Juventus are an astoundingly dominant force in Italian football. They are on course to win their 7th Serie A title in a row and, while Roma might have put in the more memorable turn in the Champions League, the Bianconeri are untouchable on their own shores.
Success is often viewed as cyclical, and Italy has often been a good exemplar of this. Teams have had periods of dominance, only to fade away and be replaced, though there have usually been three big players – two of which, and sometimes all three, are there or thereabouts when trophies are being handed out.
Dynasties of sucess
Juventus are one, obviously, along with Inter and Milan. It is worthwhile and important to note that while these are not the only successful sides, they are the only ones who have been able to enjoy dynasties of success rather than sporadic triumphs; Roma themselves, as well as Lazio and Napoli, Fiorentina, even Sampdoria – all have had good teams for spells, but none have quite broken that three-team hegemony.
Personally, I’d argue that the disaster at Superga denied Torino the chance to be in that group, especially with the influx of immigrants from Southern Italy to Turin in the 1950s, but that’s for another day; history happened the way it happened.
Things are changing in Italy. Milan are currently on course to finish outside the top five for a fifth consecutive season, the longest such spell in their history (that stat including seasons they’ve been relegated outside Serie A). Inter are slightly above them, but have slipped from title challengers to also rans.
Both sides are promising overhauls in the summer, but false dawns have come and gone regularly at San Siro in recent years. Next season will see both looking to return to the Champions League, and its cash, rather than fighting out at the top of Serie A.
The Giallorossi have lost their way
Does Italy need one of them to recover? While the Milanese sides have been away from the top table, their spots have been taken, largely, by Roma and Napoli. Both have put up spirited challenges to Juventus without really threatening the Bianconeri trophy machine when it really mattered.
The Giallorossi have lost their way a little domestically this year, but their European campaign can only be judged to be a triumph, however they fare in the semi-final. Napoli have had their moments in Europe before, reaching a Europa League final. Their eggs are in the Serie A basket this year and they may still be able to haul in Juventus.
Yet the pretenders to the throne look to be reaching the extent of their powers. Neither Napoli nor Roma has the spending power to strengthen their squads significantly without selling some of the silverware – indeed, James Pallotta’s Roma have built their team almost on a ‘Moneyball’ concept. Pallotta may be a billionaire, but he has put his heart rather than his bank account into Roma. He was last seen jumping into a fountain after his side defeated Barcelona.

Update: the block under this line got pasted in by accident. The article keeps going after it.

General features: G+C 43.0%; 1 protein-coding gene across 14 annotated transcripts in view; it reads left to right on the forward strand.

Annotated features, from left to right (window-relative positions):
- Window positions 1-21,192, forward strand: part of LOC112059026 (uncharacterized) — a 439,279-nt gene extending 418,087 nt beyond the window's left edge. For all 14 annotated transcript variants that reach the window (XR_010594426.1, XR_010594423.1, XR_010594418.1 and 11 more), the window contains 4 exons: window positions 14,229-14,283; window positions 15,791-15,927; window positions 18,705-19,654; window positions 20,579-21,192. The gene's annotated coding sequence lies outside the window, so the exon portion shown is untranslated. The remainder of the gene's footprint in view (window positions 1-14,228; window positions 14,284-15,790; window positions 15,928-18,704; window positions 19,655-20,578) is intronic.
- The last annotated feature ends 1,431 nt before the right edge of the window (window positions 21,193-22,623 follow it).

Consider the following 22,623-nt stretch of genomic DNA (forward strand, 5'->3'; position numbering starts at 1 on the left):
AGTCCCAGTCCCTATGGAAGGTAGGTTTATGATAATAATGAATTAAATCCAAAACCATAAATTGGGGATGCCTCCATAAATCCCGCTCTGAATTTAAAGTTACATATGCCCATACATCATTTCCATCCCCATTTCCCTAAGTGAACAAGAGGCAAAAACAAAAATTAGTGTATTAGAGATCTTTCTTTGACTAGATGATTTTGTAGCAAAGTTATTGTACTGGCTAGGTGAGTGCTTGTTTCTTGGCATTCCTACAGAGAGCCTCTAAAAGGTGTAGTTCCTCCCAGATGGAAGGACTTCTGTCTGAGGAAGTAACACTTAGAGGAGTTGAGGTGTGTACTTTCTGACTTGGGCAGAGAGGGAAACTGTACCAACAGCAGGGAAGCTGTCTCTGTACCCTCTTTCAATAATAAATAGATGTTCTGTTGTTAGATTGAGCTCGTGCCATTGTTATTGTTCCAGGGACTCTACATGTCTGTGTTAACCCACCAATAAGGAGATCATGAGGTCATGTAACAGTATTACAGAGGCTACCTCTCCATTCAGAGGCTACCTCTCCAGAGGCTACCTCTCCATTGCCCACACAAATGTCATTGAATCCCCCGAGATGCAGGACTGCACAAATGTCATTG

Would the same be true if Milan or Inter were in their shoes? It is difficult to say. One thing that has always happened in the past is that Italy has had what felt like a pecking order of clubs. When a players succeeded at one team, they are bought by a team of higher stature. The aspiration was always towards one of the big three. Quite often news reports of rising stars would highlight which of the clubs was favoured.
The biggest teams play the biggest games
We knew long before he started setting Serie A ablaze that Domenico Berardi favoured Juventus, and sure enough, he ended up signing for them – despite never leaving Sassuolo (co-ownership is a strange thing).
In this, it is worth noting that neither Roma nor Napoli added any Italians to their squad this year; meaning that those who might have made the step towards the top (Andrea Belotti, perhaps) stayed where they were. Perhaps the fact that there isn’t the same historical and global stardust about those two clubs has meant that the chasing pack in Italy has gathered together at a similar level.
It is heartening to see Atalanta so high, but it is difficult to imagine them making a huge impact in Europe. The biggest teams play the biggest games, and the biggest players are involved in them.
A second side needed to challenge regularly
In that context, is it coincidence that while the two Milanese clubs are slumping, the Azzurri failed to reach a World Cup Finals for the first time since 1958?
The most recent Italy squad had just six players taken from Milan and Inter; that isn’t necessarily a problem in and of itself, but the most successful international sides of recent years are generally those who are able to call upon club-mates; look at the Bayern members of the Germany squad, and the Barcelona and Real Madrid contingent of the Spanish side.
The Rossoneri actually had four players in Luigi Di Biagio’s squad, the highest of any team (Juventus had 3) but with Patrick Cutrone’s 1 cap to date, Giacomo Bonaventura’s 8 and Gianluigi Donnarumma’s 5, they can’t be said to have played a huge role in the Azzurri recently – though, of course, Leonardo Bonucci has been a mainstay, just not with Milan.
Perhaps from that point of view, a second side who are able to challenge regularly would not be a bad thing for Italy.
So does Serie A need a strong Inter or Milan? It needs a challenger, a viable alternative to Juventus, and historically that has always come from the city of Milan. Does it have to again? Perhaps not, but one team needs to force themselves into the reckoning regularly, or Serie A will suffer, and Italy will continue to suffer.
Who will it be? Who can it be? We’ll have to see. Forza Napoli, Forza Roma, Forza Torino!